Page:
For those trying to escape the grips of addiction, withdrawing from drugs or alcohol can be a physically painful process – withdrawal can cause shaking, anxiety, vomiting, difficulty sleeping, and even seizures and hallucinations. And though these symptoms fade over the course of several days, the emotional symptoms can persist. Turning to mindfulness strategies, though, can help ease that distress. Mindfulness is part of a holistic approach to detoxification that can help those in recovery find their footing and, over time, manage the distress that drove them to addiction the first place.
Holistic Recovery Models
Unlike purely medical strategies, holistic recovery models concern themselves with the whole person and take an individualized approach to client care. That includes offering psychological and spiritual support along with physical treatment for addiction symptoms.
Just as the standard 12-step model calls for addicts to give themselves over to a higher power, holistic recovery tends to that connection and makes it a tool in the individual’s growth. Mastering some of these mindfulness strategies can help ground those going through detox.
Breathing Through Anxiety
One of the simplest strategies for managing anxiety associated with detox is something we all do, constantly – breathing. Deep breathing is a proven way to trigger a relaxation response in the body, helping the body to better oxygenate and even slowing down racing thoughts.
The key to deep breathing is to shift the inhalation from the chest to the abdomen. Many find it helpful to place one hand on the chest and the other on the stomach. As you focus on your breathing, you’ll feel the motion shift so that, rather than your chest expanding, your stomach rises with each breath. Such deep breathing also forms the foundation of many other mindfulness practices.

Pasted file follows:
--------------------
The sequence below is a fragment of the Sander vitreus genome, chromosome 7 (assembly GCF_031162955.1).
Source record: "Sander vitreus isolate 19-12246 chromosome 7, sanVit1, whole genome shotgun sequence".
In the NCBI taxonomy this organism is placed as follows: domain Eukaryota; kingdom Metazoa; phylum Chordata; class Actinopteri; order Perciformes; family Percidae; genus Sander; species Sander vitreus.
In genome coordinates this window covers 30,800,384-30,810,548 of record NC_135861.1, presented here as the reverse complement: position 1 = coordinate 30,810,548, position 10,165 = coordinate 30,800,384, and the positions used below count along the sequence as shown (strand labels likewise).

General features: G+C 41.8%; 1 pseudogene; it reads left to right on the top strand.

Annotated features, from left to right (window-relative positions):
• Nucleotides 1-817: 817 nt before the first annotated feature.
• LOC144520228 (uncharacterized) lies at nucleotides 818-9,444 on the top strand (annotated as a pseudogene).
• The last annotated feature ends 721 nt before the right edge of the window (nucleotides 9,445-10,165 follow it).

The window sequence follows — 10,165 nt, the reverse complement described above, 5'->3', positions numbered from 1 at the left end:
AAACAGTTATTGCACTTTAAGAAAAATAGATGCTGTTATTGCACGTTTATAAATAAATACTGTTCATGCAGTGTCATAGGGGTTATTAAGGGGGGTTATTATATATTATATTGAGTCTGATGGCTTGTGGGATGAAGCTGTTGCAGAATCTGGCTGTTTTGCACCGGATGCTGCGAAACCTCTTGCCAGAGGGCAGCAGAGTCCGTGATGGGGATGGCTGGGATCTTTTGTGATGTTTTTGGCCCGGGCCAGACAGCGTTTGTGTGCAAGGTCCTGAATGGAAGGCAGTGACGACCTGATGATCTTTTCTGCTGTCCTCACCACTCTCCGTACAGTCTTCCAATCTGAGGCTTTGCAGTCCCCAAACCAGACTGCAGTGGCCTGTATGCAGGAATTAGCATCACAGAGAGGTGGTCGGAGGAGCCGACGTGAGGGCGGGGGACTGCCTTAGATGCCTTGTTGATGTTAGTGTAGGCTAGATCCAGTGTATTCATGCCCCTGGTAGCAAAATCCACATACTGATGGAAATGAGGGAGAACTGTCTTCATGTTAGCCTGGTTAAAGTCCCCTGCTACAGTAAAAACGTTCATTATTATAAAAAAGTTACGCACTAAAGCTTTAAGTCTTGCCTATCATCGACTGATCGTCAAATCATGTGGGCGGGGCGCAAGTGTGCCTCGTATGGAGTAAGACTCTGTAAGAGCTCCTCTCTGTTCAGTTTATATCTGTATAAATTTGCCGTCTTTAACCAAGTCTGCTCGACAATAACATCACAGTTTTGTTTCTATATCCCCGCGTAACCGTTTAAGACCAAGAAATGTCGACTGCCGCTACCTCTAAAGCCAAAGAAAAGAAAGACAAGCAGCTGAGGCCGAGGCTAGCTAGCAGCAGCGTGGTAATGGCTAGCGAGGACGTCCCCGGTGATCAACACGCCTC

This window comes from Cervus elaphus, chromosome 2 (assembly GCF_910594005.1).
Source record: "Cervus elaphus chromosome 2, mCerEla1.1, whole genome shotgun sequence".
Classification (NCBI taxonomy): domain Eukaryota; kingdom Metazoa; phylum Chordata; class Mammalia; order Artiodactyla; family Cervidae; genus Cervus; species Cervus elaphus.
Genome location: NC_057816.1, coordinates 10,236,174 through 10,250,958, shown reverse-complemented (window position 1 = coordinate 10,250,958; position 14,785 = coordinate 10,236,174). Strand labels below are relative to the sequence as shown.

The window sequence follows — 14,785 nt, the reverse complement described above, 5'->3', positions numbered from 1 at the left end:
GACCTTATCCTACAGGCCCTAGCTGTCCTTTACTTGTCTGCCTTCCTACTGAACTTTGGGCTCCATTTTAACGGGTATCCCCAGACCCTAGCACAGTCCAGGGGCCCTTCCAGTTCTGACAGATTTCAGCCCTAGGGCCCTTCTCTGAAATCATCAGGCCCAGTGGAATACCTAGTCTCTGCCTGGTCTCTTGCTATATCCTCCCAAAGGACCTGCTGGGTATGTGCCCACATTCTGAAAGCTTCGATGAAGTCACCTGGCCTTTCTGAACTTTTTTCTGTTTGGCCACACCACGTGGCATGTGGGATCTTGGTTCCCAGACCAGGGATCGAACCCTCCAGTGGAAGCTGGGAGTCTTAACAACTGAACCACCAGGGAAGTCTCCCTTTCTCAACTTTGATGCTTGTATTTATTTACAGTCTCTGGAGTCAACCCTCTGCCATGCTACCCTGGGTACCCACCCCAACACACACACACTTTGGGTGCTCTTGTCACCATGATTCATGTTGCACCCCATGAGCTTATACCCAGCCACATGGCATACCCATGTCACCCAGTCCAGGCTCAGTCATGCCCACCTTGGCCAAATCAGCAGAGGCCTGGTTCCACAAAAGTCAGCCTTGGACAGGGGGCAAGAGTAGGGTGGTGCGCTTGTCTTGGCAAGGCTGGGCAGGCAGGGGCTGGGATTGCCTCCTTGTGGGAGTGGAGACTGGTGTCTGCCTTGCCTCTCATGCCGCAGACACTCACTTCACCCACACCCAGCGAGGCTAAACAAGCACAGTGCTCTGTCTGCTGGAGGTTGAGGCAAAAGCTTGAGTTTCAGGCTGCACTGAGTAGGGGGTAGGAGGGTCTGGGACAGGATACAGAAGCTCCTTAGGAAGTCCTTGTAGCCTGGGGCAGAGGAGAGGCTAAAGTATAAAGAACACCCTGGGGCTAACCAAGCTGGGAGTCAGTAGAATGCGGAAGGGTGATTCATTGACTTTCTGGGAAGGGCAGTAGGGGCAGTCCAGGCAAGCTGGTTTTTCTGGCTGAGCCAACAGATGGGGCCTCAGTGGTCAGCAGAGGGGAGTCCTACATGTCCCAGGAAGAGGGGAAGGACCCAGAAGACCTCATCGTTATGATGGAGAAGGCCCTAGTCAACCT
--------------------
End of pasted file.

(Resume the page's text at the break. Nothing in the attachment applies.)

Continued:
Peace Through Prayer
For many addicts, the most natural form of mindfulness is prayer, and for good reason. Not only have most people been raised practicing some type of prayer, but because detox can feel like an out of control process. During prayer, patients can focus on their goals, entrust their anxiety about getting sober to God or another higher power, and even develop their ability to trust others through the common bond of prayer. Consider, for example, the way many addicts recite the Serenity Prayer together at meetings or in treatment facilities; it’s a practice that grounds an entire community.
Positions Of Surrender
Yoga is often associated with contortions or flexibility, but the traditional practice is actually much more complex – and requires much less movement than the popular approach. In fact, it actually has more in common with deep breathing than with your average fitness class, which is why it’s such a valuable skill for those in recovery.
Yoga, along with meditation, are often referred to as a form of “urge surfing,” allowing drug cravings to rise and pass rather than causing distress or forcing the addict to use. Taking up a relaxed position and focusing on the breath, practicing traditional yoga can also help build bodily awareness and improve mood regulation. This spiritual aspect of yoga is fundamentally more important than the motions we think of as constituting yoga.
From Awareness To Actualization
Ultimately, mindfulness practices benefit those in recovery because they help patients build a sense of self-awareness, learn to identify and tolerate negative emotions, and ultimately increase their sense that they can succeed in recovery. This is the path to self-actualization, a road many addicts found blocked earlier in their lives. Mindfulness can help practitioners restart that journey and find self-fulfillment beyond substance abuse.